Your immune system ‘prepares for battle’ just from seeing sick co-workers

ORANGE, Calif. — Out of sick days? No problem! A researcher from Chapman University says the human immune system actually springs into action just by seeing sick people.

Patricia Lopes, an assistant professor of biological sciences at Chapman University’s Schmid College of Science and Technology, says our bodies and behaviors change when we’re dealing with a virus. With kids going back to school and flu season right around the corner, it won’t surprise many people to see sniffling and sneezing co-workers walking around offices this fall. Luckily, your body sees it too and starts working “overtime” to prevent an illness.

“Our physiology, particularly the immune system — the system that protects the body from invaders — is tightly regulated,” Lopes explains in a university release. “Once we become sick, our physiology can drastically change to support recovery from the disease.”

The new study reveals that humans start undergoing physiology changes before they get sick. Specifically, someone’s body starts changing when it senses that the chances of viral infection are high.

“In other words, our brains can obtain information from diseased people and then elicit changes to our physiology. For example, observing images of sick people can already trigger activation of the immune system,” Lopes says.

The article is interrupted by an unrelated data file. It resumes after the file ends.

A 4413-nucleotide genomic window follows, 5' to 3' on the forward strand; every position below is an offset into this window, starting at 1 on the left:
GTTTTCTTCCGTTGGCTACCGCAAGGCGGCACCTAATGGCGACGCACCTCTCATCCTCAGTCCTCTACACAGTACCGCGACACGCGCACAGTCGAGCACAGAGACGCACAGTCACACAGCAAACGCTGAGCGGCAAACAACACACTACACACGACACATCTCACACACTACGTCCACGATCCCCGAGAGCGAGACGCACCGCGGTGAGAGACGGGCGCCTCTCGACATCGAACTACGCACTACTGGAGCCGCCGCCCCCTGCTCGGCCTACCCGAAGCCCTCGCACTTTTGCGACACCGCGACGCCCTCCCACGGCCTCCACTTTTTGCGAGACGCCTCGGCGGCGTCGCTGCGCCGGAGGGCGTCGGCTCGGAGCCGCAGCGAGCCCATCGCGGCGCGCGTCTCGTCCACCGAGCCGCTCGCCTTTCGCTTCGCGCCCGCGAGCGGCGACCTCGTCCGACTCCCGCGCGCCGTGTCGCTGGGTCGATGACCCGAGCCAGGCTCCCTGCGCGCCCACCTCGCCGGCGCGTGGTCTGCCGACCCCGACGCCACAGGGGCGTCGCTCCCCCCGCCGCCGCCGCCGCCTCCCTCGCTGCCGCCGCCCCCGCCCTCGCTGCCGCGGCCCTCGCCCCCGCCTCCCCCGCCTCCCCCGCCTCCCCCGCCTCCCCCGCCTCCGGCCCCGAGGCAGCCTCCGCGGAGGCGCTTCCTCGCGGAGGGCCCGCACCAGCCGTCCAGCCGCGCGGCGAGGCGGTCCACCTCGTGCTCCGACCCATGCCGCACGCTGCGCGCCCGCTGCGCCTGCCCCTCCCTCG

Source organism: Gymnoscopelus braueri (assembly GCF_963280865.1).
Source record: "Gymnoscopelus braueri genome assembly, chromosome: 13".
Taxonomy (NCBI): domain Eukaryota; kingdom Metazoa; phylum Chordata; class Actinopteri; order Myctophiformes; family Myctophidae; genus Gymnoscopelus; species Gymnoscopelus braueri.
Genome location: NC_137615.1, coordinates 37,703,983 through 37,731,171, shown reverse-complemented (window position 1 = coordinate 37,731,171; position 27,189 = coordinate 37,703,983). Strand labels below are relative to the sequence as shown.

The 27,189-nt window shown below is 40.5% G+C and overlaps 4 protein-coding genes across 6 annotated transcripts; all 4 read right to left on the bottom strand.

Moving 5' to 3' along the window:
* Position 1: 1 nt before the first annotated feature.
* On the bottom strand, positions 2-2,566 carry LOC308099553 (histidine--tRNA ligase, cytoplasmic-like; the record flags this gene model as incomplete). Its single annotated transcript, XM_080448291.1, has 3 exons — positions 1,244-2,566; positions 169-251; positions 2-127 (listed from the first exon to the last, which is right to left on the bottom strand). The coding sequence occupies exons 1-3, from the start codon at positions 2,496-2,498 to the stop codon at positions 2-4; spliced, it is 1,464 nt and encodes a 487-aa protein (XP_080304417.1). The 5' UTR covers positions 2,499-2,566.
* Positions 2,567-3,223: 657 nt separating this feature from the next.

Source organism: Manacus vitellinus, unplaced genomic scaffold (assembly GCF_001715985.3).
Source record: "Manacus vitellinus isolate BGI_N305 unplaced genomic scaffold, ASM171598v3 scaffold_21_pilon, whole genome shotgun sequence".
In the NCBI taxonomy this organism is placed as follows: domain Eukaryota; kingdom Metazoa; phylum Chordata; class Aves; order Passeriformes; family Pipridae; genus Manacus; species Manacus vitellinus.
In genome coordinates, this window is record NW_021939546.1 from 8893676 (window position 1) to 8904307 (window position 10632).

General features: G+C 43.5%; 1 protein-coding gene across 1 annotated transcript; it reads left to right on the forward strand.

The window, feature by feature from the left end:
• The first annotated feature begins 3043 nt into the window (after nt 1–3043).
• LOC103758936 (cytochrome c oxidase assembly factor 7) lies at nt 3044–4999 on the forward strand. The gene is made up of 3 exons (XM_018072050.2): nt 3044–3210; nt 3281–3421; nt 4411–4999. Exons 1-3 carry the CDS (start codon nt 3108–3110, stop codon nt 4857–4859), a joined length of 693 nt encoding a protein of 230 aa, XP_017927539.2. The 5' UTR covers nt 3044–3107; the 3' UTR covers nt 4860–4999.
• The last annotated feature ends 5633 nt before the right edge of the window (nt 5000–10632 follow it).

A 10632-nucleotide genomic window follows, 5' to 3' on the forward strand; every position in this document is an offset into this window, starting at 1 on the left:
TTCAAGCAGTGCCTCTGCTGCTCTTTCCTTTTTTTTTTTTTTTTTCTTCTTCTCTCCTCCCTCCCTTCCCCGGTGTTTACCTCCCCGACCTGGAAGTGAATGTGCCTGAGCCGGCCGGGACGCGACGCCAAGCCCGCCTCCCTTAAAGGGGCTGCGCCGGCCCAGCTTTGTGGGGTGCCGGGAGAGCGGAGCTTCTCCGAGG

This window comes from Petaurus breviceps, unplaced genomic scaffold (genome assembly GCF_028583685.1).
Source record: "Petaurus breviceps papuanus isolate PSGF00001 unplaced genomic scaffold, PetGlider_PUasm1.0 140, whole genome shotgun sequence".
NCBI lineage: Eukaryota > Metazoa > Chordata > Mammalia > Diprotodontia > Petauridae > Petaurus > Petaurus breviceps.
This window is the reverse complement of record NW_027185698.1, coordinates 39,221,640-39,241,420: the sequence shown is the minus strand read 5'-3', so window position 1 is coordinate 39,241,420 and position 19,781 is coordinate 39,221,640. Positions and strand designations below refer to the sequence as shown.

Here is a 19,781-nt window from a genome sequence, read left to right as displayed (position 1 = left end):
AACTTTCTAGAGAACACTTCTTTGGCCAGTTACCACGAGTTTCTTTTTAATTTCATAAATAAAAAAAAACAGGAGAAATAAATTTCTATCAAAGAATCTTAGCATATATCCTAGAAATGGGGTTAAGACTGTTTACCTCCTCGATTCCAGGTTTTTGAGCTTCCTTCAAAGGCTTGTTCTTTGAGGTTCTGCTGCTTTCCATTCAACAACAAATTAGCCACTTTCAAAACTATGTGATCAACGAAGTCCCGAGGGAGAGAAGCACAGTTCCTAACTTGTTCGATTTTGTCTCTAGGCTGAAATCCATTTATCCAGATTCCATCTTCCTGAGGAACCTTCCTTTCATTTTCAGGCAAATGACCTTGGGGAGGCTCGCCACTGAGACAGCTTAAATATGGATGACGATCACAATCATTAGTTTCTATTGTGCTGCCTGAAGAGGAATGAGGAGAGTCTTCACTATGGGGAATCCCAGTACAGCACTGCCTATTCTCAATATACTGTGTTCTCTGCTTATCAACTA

The big takeaway, the researcher says, is that parasites impact our lives more than previously thought. Germs start altering our physiology before they even enter our bodies, with the immune system simply “seeing” others dealing with illness and prepping for a fight.

“How this ability to change physiology before getting sick helps animals cope with, or recover from disease is not well known, but could have major impacts on how diseases spread, and on how we care for and study sick humans and other sick animals,” Lopes concludes.

The study is published in the journal Functional Ecology.

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About the Author

Chris Melore

Chris Melore has been a writer, researcher, editor, and producer in the New York-area since 2006. He won a local Emmy award for his work in sports television in 2011.

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